A MAN phoned police to claim a bomb had been planted in Bury just two days before the Manchester Arena reopened.

Lee Mellor later told police he had a premonition before the bomb went off at the arena, killing 22 people, and had rung the emergency services from a public call box because he had the same feeling that a bomb was in Bury.

Mellor, aged 30, told a control room operator: “I can’t go into details. All I can tell you is it’s in a school, hospital, doctor’s surgery or business.”

When asked to be more specific Lee told the operator they would have to find out where the supposed bomb was themselves, adding: “I’m not going to tell you.”

At Manchester Minshull Street Crown Court Mellor was jailed for 25 months after pleading guilty to communicating false information and damaging a police cell.

Andrea Lock, prosecuting, told the court that a police operator took Mellor’s call, made just before 9am on September 8, seriously as it was not long after the arena attack.

“She believed the risk was genuine,” said Miss Lock, who added that six police officers were deployed to try and find the caller and Mellor was quickly identified from CCTV footage.

As a result, no buildings had to be evacuated and the public remained unaware of the apparent threat.

“The consequences of his actions would have been catastrophic had they fallen into the public domain. There would have been panic,” said Miss Lock.

The same day members of the public called police to report a man acting bizarrely in Bury and Mellor called police again that afternoon claiming that there was a large-scale fight at an address in Tottington Road.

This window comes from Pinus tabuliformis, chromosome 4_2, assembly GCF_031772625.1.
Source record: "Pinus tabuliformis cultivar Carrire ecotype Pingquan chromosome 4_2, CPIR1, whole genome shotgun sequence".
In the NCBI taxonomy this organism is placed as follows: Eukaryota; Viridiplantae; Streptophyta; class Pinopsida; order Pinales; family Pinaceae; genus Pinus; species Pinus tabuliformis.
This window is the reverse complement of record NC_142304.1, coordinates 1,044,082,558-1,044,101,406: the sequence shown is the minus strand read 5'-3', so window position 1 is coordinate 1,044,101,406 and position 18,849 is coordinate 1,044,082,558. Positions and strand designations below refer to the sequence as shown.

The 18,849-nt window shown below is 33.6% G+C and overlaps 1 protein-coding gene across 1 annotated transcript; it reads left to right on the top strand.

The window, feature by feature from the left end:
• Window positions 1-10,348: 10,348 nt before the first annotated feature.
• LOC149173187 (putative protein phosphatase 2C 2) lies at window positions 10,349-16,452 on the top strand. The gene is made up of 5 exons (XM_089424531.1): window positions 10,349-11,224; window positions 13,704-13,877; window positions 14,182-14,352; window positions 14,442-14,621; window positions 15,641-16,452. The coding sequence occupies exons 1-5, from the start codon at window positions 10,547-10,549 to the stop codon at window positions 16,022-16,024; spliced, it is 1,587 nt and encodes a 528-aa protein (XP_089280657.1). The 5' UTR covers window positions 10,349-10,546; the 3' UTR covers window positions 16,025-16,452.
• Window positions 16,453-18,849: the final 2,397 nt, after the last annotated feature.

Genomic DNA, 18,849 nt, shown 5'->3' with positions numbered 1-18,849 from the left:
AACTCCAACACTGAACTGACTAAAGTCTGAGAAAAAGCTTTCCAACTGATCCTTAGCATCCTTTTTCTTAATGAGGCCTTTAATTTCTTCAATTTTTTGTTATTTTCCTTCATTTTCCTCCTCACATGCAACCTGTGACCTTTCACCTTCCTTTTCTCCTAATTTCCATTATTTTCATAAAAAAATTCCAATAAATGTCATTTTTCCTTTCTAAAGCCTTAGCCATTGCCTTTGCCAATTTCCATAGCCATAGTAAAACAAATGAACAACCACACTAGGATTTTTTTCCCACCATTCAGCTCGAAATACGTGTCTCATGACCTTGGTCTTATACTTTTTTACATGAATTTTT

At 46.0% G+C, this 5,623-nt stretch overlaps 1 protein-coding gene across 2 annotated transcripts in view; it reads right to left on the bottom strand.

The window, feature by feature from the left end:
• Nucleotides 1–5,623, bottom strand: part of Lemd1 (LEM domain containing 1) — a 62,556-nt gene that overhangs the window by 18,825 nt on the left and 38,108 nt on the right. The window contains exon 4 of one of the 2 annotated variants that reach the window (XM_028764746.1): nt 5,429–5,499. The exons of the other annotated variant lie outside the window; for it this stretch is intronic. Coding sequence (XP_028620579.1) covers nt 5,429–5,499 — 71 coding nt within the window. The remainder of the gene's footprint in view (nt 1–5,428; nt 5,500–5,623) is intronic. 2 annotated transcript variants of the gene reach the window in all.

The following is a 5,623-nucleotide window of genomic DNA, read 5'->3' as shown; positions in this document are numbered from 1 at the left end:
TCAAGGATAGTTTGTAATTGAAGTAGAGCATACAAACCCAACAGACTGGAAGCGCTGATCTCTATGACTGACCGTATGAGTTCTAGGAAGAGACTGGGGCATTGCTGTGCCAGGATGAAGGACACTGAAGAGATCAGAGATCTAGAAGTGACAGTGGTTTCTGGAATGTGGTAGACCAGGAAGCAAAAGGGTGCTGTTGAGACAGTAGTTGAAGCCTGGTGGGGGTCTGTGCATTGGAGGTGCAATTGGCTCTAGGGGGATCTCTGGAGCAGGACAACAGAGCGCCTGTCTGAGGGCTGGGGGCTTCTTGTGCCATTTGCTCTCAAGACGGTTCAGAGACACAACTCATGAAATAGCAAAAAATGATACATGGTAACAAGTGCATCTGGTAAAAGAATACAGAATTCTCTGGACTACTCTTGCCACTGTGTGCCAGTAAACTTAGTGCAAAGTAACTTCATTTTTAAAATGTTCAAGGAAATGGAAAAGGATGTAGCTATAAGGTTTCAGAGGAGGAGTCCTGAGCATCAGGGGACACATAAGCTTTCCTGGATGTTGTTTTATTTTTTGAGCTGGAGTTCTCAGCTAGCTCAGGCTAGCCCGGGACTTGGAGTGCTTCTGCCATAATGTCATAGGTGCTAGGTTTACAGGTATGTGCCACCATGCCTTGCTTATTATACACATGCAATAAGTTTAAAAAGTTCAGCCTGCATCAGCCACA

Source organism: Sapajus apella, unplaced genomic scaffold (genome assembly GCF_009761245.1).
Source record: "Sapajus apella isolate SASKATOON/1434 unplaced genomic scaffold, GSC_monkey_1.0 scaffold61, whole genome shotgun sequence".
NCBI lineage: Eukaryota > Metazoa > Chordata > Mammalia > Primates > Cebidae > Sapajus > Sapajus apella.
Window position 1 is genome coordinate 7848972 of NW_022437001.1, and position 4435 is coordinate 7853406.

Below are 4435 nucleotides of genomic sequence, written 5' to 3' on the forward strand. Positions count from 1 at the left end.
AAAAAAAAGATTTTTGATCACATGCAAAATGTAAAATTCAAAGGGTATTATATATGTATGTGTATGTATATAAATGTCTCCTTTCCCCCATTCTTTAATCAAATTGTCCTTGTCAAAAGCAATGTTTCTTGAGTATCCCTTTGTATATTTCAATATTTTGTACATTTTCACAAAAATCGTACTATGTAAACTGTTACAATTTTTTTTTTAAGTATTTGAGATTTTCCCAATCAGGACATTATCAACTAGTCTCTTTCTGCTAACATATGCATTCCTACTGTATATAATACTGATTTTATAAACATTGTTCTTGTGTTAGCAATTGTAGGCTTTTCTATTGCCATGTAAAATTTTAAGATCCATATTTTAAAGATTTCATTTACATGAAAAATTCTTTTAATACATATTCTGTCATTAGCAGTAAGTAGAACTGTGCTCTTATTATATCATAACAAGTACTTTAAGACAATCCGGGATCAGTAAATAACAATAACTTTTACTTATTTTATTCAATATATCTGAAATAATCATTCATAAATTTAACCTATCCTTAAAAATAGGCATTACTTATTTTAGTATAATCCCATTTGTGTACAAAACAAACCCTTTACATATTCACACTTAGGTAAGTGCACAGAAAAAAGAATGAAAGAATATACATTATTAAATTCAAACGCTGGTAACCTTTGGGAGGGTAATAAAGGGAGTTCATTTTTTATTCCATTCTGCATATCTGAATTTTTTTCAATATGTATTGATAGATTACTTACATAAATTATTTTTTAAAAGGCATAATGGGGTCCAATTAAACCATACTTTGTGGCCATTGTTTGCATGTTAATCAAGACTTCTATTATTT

Mellor, of Warth Road, Bury, was arrested the following day but became aggressive and violent, smearing his police cell with excrement.

The court heard that Mellor has been assessed by a psychiatrist who concluded he does not have a mental illness.

Mark Shanks, defending, told Judge Angela Nield: “The defendant’s memory of the phone call and his behaviour at the time is sketchy.

“He didn’t make the phone call for any kick or thrill. He can’t explain why he did it.

“He felt for some reason that something was going to happen and it led him to, what he accepts, was an extreme form of action to call the police.”

Mr Shanks added that Mellor maintained he had had the same feeling before the Arena bombing on May 22, which injured hundreds of people and killed 22 including Bury schoolgirl Olivia Campbell-Hardy and Radcliffe man John Atkinson.

Mellor, a father-of-two, was said to be remorseful about making the false call just two days before the arena reopened.

“He realises, at the least, it was extremely insensitive,” said Mr Shanks.

The court heard that Mellor has a criminal record for violent offences and has used drugs in the past, including Spice.

Sentencing, Judge Angela Nield told him: “This was an offence committed in September 2017 and coincided, not only with the raw memory for the people of Manchester and Greater Manchester area of the bombing, but also was timed to coincide with the first opening of the Manchester Arena after the atrocity.

“At that particular time hearts and minds were very much focussed on what had occurred only a short time previously.”

But Judge Nield added: “I accept that this offence was not, in any way, motivated from malice, nor was it motivated by some bizarre sense of humour.”

She said that there was a suggestion that drug use may have been a factor in Mellor’s behaviour, but he denies being a regular drug user.

“It is difficult to work out where the truth lies,” said the judge.